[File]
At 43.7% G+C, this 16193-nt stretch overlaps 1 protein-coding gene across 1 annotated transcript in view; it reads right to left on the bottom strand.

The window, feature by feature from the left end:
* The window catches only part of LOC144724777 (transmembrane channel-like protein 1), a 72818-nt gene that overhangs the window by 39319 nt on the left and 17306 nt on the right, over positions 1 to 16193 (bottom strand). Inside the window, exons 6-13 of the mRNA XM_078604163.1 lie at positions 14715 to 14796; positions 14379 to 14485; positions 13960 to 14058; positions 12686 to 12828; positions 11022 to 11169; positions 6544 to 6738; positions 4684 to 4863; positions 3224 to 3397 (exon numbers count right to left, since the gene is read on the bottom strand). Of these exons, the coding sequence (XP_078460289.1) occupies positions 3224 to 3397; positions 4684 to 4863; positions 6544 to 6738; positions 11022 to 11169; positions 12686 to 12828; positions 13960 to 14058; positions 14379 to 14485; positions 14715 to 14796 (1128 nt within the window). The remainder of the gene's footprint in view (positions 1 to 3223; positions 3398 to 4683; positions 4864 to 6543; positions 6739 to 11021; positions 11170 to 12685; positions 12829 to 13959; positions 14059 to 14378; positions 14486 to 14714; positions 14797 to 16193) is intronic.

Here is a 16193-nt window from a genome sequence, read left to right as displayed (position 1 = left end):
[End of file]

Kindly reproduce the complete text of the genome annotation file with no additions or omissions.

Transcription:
At 43.7% G+C, this 16193-nt stretch overlaps 1 protein-coding gene across 1 annotated transcript in view; it reads right to left on the bottom strand.

The window, feature by feature from the left end:
* The window catches only part of LOC144724777 (transmembrane channel-like protein 1), a 72818-nt gene that overhangs the window by 39319 nt on the left and 17306 nt on the right, over positions 1 to 16193 (bottom strand). Inside the window, exons 6-13 of the mRNA XM_078604163.1 lie at positions 14715 to 14796; positions 14379 to 14485; positions 13960 to 14058; positions 12686 to 12828; positions 11022 to 11169; positions 6544 to 6738; positions 4684 to 4863; positions 3224 to 3397 (exon numbers count right to left, since the gene is read on the bottom strand). Of these exons, the coding sequence (XP_078460289.1) occupies positions 3224 to 3397; positions 4684 to 4863; positions 6544 to 6738; positions 11022 to 11169; positions 12686 to 12828; positions 13960 to 14058; positions 14379 to 14485; positions 14715 to 14796 (1128 nt within the window). The remainder of the gene's footprint in view (positions 1 to 3223; positions 3398 to 4683; positions 4864 to 6543; positions 6739 to 11021; positions 11170 to 12685; positions 12829 to 13959; positions 14059 to 14378; positions 14486 to 14714; positions 14797 to 16193) is intronic.

Here is a 16193-nt window from a genome sequence, read left to right as displayed (position 1 = left end):